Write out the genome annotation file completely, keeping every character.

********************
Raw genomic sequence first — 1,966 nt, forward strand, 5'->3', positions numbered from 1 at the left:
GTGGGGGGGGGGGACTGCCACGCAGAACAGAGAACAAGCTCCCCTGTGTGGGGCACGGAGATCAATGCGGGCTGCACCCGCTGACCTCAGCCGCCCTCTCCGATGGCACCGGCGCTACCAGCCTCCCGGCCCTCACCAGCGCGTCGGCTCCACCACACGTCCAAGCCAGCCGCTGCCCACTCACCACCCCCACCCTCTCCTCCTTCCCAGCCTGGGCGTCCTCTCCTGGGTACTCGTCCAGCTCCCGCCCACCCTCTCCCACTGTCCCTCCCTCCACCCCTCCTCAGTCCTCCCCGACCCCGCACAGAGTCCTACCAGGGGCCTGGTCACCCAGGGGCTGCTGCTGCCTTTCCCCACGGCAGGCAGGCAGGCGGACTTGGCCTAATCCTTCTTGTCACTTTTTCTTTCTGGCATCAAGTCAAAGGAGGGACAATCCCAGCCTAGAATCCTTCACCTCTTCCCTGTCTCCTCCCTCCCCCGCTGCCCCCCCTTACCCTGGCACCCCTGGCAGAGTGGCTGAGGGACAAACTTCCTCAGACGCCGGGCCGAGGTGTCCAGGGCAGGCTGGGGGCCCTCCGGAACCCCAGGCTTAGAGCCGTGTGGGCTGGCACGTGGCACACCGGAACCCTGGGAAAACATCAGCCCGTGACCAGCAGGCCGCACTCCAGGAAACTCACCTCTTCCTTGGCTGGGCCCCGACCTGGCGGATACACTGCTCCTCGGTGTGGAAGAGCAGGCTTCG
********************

Raw genomic sequence first — 1,966 nt, forward strand, 5'->3', positions numbered from 1 at the left:
GTGGGGGGGGGGGACTGCCACGCAGAACAGAGAACAAGCTCCCCTGTGTGGGGCACGGAGATCAATGCGGGCTGCACCCGCTGACCTCAGCCGCCCTCTCCGATGGCACCGGCGCTACCAGCCTCCCGGCCCTCACCAGCGCGTCGGCTCCACCACACGTCCAAGCCAGCCGCTGCCCACTCACCACCCCCACCCTCTCCTCCTTCCCAGCCTGGGCGTCCTCTCCTGGGTACTCGTCCAGCTCCCGCCCACCCTCTCCCACTGTCCCTCCCTCCACCCCTCCTCAGTCCTCCCCGACCCCGCACAGAGTCCTACCAGGGGCCTGGTCACCCAGGGGCTGCTGCTGCCTTTCCCCACGGCAGGCAGGCAGGCGGACTTGGCCTAATCCTTCTTGTCACTTTTTCTTTCTGGCATCAAGTCAAAGGAGGGACAATCCCAGCCTAGAATCCTTCACCTCTTCCCTGTCTCCTCCCTCCCCCGCTGCCCCCCCTTACCCTGGCACCCCTGGCAGAGTGGCTGAGGGACAAACTTCCTCAGACGCCGGGCCGAGGTGTCCAGGGCAGGCTGGGGGCCCTCCGGAACCCCAGGCTTAGAGCCGTGTGGGCTGGCACGTGGCACACCGGAACCCTGGGAAAACATCAGCCCGTGACCAGCAGGCCGCACTCCAGGAAACTCACCTCTTCCTTGGCTGGGCCCCGACCTGGCGGATACACTGCTCCTCGGTGTGGAAGAGCAGGCTTCG